These compounds have demonstrated comparable potency to existing senolytics and have the potential to significantly reduce the cost of experimental screening. This innovative use of machine learning represents a step forward in the quest for effective interventions to combat senescence-associated diseases.
The 7 Senolytics Reviewed
I described above the seven senolytics covered in the four studies summarized in this post. Now I’ll categorize them by pharmaceutical drugs, for which you would need a medical doctor’s prescription to obtain and use, and by compounds that can be purchased without a prescription.
I will also indicate which one I use; however, do understand that I have no idea if any of them are reducing my senescent cell burden. Also, know that I cycle in and out of taking them, given that there’s some indication that you do not want to try to eliminate all senescent cells, as they do have a beneficial role to play .
I implore you to talk to your doctor before taking any of these nutraceuticals and to know about the side effects, if any, and also to suggest doseage.
1. Dasatinib is a pharmacological drug classified as a tyrosine kinase inhibitor.
2. Navitoclax is a synthetic pharmacological drug categorized as a Bcl-2 family inhibitor.
3. Quercetin is a natural compound classified as a flavonoid, found in various fruits, vegetables, and plants. (I use this intermittingly.) ConsumerLab top pick available on Amazon.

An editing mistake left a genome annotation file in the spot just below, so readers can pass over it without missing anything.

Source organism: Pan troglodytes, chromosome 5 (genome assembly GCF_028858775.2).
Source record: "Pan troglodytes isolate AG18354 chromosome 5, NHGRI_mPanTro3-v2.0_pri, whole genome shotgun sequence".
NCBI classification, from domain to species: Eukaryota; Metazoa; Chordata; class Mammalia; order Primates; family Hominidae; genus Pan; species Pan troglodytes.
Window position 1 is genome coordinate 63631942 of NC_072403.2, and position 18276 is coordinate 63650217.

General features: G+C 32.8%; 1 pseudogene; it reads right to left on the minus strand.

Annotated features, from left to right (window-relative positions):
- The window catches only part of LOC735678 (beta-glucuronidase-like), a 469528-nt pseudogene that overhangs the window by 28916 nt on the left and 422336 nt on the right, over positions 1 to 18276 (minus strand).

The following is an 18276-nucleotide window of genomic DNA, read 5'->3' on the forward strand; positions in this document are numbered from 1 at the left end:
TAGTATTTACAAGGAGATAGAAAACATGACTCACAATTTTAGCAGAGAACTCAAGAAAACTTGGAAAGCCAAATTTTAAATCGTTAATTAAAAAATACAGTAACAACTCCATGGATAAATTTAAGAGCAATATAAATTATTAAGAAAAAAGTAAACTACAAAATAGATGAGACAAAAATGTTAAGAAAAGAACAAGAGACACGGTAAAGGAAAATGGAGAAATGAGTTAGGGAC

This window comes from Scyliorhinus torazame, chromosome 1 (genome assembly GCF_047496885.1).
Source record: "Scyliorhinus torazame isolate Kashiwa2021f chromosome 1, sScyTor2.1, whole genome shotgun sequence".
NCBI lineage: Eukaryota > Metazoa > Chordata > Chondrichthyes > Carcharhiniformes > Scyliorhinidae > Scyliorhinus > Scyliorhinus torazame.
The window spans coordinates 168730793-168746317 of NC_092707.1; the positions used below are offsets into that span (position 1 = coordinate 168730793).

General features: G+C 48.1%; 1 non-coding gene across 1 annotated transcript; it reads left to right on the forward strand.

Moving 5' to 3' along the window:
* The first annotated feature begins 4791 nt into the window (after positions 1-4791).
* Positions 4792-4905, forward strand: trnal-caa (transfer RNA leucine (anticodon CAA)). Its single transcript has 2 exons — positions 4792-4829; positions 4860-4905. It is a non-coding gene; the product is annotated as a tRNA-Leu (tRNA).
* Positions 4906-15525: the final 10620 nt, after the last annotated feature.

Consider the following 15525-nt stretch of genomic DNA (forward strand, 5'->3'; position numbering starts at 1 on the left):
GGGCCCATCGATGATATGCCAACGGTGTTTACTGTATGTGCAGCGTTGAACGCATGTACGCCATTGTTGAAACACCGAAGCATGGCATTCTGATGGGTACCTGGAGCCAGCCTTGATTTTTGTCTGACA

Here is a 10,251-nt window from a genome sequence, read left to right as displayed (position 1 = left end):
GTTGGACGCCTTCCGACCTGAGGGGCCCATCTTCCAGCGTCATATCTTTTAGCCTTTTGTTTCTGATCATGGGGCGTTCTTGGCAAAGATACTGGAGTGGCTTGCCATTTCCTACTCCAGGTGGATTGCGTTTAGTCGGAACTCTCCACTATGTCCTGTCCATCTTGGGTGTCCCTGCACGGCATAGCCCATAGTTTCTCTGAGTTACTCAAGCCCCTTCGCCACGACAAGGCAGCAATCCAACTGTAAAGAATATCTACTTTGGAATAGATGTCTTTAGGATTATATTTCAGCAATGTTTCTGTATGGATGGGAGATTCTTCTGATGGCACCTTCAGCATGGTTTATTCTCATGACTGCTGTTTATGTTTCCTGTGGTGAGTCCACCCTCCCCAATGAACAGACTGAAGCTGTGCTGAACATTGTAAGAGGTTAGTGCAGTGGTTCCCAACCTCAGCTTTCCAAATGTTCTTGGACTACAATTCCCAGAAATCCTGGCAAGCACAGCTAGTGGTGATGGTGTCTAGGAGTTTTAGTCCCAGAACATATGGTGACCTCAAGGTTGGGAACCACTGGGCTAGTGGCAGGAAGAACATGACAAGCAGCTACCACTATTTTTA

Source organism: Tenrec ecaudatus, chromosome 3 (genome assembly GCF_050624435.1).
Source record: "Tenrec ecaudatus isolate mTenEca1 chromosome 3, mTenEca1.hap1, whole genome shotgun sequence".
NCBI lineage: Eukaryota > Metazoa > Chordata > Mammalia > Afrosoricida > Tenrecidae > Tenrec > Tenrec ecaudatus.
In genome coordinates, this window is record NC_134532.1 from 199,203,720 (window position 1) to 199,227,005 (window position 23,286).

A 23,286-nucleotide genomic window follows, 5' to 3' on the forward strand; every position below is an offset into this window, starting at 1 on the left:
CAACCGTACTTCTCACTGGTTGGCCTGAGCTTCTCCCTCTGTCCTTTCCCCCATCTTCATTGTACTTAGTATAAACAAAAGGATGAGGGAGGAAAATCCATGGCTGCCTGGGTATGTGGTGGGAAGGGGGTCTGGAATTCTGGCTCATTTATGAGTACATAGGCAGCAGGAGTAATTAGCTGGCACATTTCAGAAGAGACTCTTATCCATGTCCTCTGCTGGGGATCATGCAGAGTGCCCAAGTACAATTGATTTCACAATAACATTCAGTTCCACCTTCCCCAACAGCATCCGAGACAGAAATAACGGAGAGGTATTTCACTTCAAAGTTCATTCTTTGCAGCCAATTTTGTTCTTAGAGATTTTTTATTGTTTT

4. Fisetin is another natural flavonoid found in certain fruits and vegetables, particularly strawberries. (I use this intermittingly.) Lipo Fisetin by Renue by Science was shown to be up to 47 times more bioavailable than free fisetin, according to ConsumerLab.
5. Ginkgetin is a natural compound derived from the leaves of the Ginkgo biloba tree, which is known for its potential cognitive and antioxidant benefits. Life Extension Ginkgo Biloba is ConsumerLab’s top pick.
6. Oleandrin is a natural compound extracted from the oleander plant, but it’s also known for its toxic properties. I found no third-party review of this nutracuetical.
7. Periplocin is a compound derived from plants of the genus Periploca. It has been investigated for its potential health benefits, including anti-inflammatory and anti-cancer properties. I found no third-party review of this nutracuetical.
Note: I also take piperlonguminine, which was not reviewed in the four studies examined here., but I cover piperlonguminine, as well as some more about quercetin and fisetin in my post: Can New Senolytics Drugs Delay Aging? Part 2: Three Senolytic Drugs Available Now.
The Road Ahead: Challenges and Possibilities
While the potential of senolytics is promising,
Study #4: First evidence thatsenolytics are effective at decreasing senescent cells in humans highlights the need for caution.